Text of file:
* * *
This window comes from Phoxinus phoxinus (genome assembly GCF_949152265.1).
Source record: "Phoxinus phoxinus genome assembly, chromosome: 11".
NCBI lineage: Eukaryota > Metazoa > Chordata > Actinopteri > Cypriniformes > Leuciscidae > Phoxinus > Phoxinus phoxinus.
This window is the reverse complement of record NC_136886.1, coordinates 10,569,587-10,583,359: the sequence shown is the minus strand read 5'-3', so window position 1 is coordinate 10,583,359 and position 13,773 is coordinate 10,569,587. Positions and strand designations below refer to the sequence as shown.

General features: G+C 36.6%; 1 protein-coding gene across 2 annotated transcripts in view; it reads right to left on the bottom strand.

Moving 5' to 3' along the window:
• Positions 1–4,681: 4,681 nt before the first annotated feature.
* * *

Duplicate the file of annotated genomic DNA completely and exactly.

This window comes from Phoxinus phoxinus (genome assembly GCF_949152265.1).
Source record: "Phoxinus phoxinus genome assembly, chromosome: 11".
NCBI lineage: Eukaryota > Metazoa > Chordata > Actinopteri > Cypriniformes > Leuciscidae > Phoxinus > Phoxinus phoxinus.
This window is the reverse complement of record NC_136886.1, coordinates 10,569,587-10,583,359: the sequence shown is the minus strand read 5'-3', so window position 1 is coordinate 10,583,359 and position 13,773 is coordinate 10,569,587. Positions and strand designations below refer to the sequence as shown.

General features: G+C 36.6%; 1 protein-coding gene across 2 annotated transcripts in view; it reads right to left on the bottom strand.

Moving 5' to 3' along the window:
• Positions 1–4,681: 4,681 nt before the first annotated feature.